A six-year old autistic child who was allegedly assaulted by his school headmaster has been awarded €30,000 damages against his school.
Barrister John Nolan, for the boy who is not being named for confidentiality reasons, said the school in Little Pace, Hansfield, Navan Road, Dublin 15, was consenting to the “without prejudice” award.
Mr Nolan said the case was a very sensitive one and the parents of the boy sought a certain amount of confidentiality with regard to the hearing.
Judge Mary O’Malley Costello, after having read the pleadings and medical reports, said she did not see the need for confidentiality but if that was what the parents wished so be it. She said it was a serious matter.
The boy, through his mother, sued the school for assault and battery and psychological trauma.
It was alleged the school principal Fergal Collins in September 2013 had taken the boy by the hand and “dragged him away from his mother along the ground” and placed him in a line entering a classroom.
In a full defence the school did not admit there had been wrongdoing on the part of Mr Collins or that he had wrongfully and intentionally subjected the boy to an assault and battery, psychological trauma and trespass.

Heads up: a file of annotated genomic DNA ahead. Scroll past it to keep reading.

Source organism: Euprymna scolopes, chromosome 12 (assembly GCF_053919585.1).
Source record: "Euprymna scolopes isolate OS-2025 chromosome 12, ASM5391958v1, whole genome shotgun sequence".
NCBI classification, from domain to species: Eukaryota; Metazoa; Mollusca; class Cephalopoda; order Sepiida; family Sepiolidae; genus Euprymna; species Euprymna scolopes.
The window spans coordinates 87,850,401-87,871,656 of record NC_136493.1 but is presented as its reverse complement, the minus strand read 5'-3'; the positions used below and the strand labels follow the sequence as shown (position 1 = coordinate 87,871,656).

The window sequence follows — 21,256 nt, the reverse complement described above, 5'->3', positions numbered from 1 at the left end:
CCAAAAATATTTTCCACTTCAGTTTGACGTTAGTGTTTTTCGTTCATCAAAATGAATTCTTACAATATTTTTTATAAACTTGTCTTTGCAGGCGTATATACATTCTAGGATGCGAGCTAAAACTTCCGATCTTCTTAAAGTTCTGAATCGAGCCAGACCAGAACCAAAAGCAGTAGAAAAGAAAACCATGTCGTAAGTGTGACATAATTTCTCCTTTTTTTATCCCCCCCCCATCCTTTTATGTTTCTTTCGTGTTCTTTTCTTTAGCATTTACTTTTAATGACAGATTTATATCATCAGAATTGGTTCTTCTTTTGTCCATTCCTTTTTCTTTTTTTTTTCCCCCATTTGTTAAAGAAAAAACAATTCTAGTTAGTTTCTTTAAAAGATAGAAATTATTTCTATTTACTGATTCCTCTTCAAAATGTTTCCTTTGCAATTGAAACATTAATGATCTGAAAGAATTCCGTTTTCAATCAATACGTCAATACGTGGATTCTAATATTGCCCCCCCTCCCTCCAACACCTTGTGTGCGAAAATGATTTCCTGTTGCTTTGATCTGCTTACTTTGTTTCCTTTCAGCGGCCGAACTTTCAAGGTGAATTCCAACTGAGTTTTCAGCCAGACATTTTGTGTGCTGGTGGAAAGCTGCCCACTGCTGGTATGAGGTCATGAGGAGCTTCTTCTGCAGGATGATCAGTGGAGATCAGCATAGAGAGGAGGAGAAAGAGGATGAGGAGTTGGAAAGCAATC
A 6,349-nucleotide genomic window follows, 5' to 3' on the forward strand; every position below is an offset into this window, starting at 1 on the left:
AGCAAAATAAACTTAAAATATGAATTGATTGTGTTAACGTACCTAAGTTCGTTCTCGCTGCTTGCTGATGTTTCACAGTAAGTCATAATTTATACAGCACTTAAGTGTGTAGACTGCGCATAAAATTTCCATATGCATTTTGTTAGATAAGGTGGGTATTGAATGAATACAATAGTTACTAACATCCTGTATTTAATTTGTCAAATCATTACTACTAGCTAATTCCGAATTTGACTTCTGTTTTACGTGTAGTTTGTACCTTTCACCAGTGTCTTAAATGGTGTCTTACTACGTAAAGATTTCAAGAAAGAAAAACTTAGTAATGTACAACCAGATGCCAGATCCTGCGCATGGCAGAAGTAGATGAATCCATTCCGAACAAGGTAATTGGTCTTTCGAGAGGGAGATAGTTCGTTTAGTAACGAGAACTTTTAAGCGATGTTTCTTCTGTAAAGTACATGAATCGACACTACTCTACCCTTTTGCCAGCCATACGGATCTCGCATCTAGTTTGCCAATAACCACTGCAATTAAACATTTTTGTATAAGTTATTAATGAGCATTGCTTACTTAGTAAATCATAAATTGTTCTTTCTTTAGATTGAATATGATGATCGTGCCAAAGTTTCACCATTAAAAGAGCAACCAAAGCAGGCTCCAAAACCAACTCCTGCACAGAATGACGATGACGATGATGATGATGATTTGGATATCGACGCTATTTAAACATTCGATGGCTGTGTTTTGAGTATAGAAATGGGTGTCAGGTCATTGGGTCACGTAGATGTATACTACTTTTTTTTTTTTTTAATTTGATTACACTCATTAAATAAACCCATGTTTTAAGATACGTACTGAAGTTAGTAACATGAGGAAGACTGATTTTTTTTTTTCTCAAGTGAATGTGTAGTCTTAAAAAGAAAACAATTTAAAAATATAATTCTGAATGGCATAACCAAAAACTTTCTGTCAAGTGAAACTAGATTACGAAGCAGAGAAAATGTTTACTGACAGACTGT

The school also denied that Mr Collins dragged the boy away from his mother along the ground, that Mr Collins aggressively placed the boy at the end of the line.
However, it consented to the Circuit Civil Court awarding the child agreed damages and costs.
It also denied that Mr Collins had pushed him into the classroom, that there was negligence, breach of duty and breach of statutory duty on the part of the school or Mr Collins and all particulars of negligence, personal injury and special damage recited against it in the pleadings.
The defence stated that on the day in question Mr Collins had acted in a reasonable manner.
The boy and his mother had alleged in the €60,000 damages claim against the school that the school principal had taken the boy’s hand from his mother at a time when he was nervous and hiding behind her.
It was alleged the boy had become hysterical and that afterwards the boy’s parents had decided not to bring him back to the school.
They had difficulty in finding emergency school placement for their son.
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